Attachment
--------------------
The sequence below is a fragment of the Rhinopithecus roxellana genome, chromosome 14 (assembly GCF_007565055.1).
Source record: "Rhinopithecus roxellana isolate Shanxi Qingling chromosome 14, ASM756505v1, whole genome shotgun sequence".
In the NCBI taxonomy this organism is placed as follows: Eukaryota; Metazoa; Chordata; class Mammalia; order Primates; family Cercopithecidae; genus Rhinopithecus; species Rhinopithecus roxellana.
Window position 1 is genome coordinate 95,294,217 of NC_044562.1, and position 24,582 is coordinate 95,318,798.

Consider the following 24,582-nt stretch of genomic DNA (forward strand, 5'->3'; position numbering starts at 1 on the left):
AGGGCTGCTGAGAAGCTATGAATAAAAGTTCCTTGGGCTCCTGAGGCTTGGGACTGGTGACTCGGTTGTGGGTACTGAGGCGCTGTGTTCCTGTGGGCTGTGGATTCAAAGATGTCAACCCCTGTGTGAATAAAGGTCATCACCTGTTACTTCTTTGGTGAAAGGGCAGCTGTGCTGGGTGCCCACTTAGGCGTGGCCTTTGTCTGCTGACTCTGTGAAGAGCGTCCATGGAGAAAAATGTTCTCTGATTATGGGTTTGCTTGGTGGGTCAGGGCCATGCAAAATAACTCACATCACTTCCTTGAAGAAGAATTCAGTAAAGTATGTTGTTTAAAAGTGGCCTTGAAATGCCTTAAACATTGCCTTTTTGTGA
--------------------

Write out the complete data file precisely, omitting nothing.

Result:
The sequence below is a fragment of the Rhinopithecus roxellana genome, chromosome 14 (assembly GCF_007565055.1).
Source record: "Rhinopithecus roxellana isolate Shanxi Qingling chromosome 14, ASM756505v1, whole genome shotgun sequence".
In the NCBI taxonomy this organism is placed as follows: Eukaryota; Metazoa; Chordata; class Mammalia; order Primates; family Cercopithecidae; genus Rhinopithecus; species Rhinopithecus roxellana.
Window position 1 is genome coordinate 95,294,217 of NC_044562.1, and position 24,582 is coordinate 95,318,798.

Consider the following 24,582-nt stretch of genomic DNA (forward strand, 5'->3'; position numbering starts at 1 on the left):
AGGGCTGCTGAGAAGCTATGAATAAAAGTTCCTTGGGCTCCTGAGGCTTGGGACTGGTGACTCGGTTGTGGGTACTGAGGCGCTGTGTTCCTGTGGGCTGTGGATTCAAAGATGTCAACCCCTGTGTGAATAAAGGTCATCACCTGTTACTTCTTTGGTGAAAGGGCAGCTGTGCTGGGTGCCCACTTAGGCGTGGCCTTTGTCTGCTGACTCTGTGAAGAGCGTCCATGGAGAAAAATGTTCTCTGATTATGGGTTTGCTTGGTGGGTCAGGGCCATGCAAAATAACTCACATCACTTCCTTGAAGAAGAATTCAGTAAAGTATGTTGTTTAAAAGTGGCCTTGAAATGCCTTAAACATTGCCTTTTTGTGA